Facing Scary Facts: How Will We Pay for Climate Preparedness?
A changing climate poses enormous challenges for towns, cities and communities around the world. If, like me, you live on the coast you can look forward to slowly rising sea levels and bursts of more intense flooding and storm activity. Or maybe you live near a floodplain that’s vulnerable to increased rainfall or in the arid west where wildfire activity poses a threat.
Unfortunately, planning for a starkly different future isn’t the norm. Communities often base their climate change adaptation plans on data sets from the past: longstanding weather patterns, flooding and heat-wave frequencies and intensities, and crop growth rates and times. However, thanks to improving communications, information technology and techniques we can collect and crunch more data than ever before, and at a low price.
It’s going to take a lot of top-notch planning to get ready for climate change and we will need to invest in new types of resilient infrastructure that can withstand these harmful impacts. Thankfully, Halloween week was a crucial moment for tackling climate challenges facing our communities.
First, it was the anniversary of Hurricane Sandy, which laid waste to an East Coast that was built in a world before climate change. Second, was the announcement on the West Coast of a historic Pacific Coast Climate Action Plan between four west coast jurisdictions, which my colleague Annie Notthoff covers here.
These events, though separated by time and space, are closely related. A key component of the Pacific Coast Climate Action Plan is to finance and deploy resilient infrastructure. Specifically, “the West Coast Infrastructure Exchange (WCX) is demonstrating how to attract private capital for infrastructure projects while increasing climate resilience through best practices and certification standards. To scale up these efforts, the governments of California, Oregon and Washington will sponsor pilot projects with local governments, state agencies and the WCX.”
The SE Holgate Blvd station of the MAX Green Line of TriMet, in southeast Portland, Oregon.
WCX was lauded here a year ago, and it deserves attention now. It’s a new tool for delivering much-needed infrastructure investments, namely a bank-like institution that packages grants and financing for worthy projects such as a new or improved rail line. In the affordable housing world, such institutions are invaluable features in a landscape where skepticism about top-down federal programs runs high. Their growth has been stunning. In 1969, there were 112 local Community Development Corporations and by 2005, there were more than 4,600! State Housing Finance Agencies didn’t even exist in 1968 and now every state has one (these facts come from this great book on housing policy published by the Urban Institute).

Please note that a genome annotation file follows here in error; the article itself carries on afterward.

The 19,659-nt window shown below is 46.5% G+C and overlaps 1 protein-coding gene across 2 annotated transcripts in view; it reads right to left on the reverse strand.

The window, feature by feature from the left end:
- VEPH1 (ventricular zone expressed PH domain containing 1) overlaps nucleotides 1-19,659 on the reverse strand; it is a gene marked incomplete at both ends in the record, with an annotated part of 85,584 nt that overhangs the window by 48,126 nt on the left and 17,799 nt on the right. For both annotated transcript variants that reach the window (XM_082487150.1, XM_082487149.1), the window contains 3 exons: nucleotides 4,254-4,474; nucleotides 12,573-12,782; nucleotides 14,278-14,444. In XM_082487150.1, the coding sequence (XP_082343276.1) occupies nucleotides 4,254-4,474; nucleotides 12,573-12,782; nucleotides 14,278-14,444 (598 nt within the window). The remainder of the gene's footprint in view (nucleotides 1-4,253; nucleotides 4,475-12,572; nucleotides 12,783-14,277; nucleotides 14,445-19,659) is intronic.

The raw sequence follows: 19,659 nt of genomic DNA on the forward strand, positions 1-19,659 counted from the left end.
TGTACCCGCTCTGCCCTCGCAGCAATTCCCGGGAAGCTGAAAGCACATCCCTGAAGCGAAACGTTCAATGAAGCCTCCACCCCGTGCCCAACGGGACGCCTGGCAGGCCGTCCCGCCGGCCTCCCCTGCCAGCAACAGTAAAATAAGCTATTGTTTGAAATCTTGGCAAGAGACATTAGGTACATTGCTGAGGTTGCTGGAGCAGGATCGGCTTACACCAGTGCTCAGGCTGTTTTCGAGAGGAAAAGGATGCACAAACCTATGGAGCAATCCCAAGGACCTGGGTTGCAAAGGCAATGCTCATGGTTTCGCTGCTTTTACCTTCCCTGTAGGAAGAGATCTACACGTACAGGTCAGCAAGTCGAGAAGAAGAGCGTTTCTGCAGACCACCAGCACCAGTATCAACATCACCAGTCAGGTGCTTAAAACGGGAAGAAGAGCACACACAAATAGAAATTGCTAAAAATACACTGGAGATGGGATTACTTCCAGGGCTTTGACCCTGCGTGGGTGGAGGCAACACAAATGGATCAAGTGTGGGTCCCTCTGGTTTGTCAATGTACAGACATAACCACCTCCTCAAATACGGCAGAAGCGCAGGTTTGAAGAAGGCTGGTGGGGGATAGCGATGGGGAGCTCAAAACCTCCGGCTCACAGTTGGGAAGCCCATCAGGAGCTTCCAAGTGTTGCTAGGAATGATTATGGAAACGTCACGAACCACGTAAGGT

It’s high time for a similar revolution in the infrastructure world, so that we can plan and invest in climate preparedness. New York is providing a model, with the creation of a billion-dollar Green Bank designed to boost deployment of renewable energy and energy efficiency technologies. New York recognized that in a time of urgent need for clean energy coupled with tight budgets, the most effective strategy is to use public dollars to leverage private dollars to finance these investments. It also recognized that because some of these technologies (e.g., rooftop solar and energy efficiency retrofits of buildings) are decentralized and relatively new investors, they are more difficult to finance and therefore need a dedicated institution with specialized expertise. Instead of (or in addition to) clean energy, a climate-preparedness bank would tackle the task of financing the infrastructure that makes our cities and town more able to withstand the current effects of climate change like flooding from more powerful storms.
A week that began with grim reminders of Sandy and a renewed commitment to the multi-state WCX ended with a bang. The President signed an Executive Order on climate preparedness, tasking agencies to knock out policy and programmatic barriers to local and state preparedness planning and “identify opportunities to support and encourage smarter, more climate-resilient investments…” The President also established a task force to deliver a report on preparedness in a year’s time. I know that many local and state officials tapped for this.
Climate change threatens the future of our communities and the infrastructure “bones” that connect us all. Thanks to the state governors driving WCX and President Obama, we have more tools for tackling it.
Photo: Steve Morgan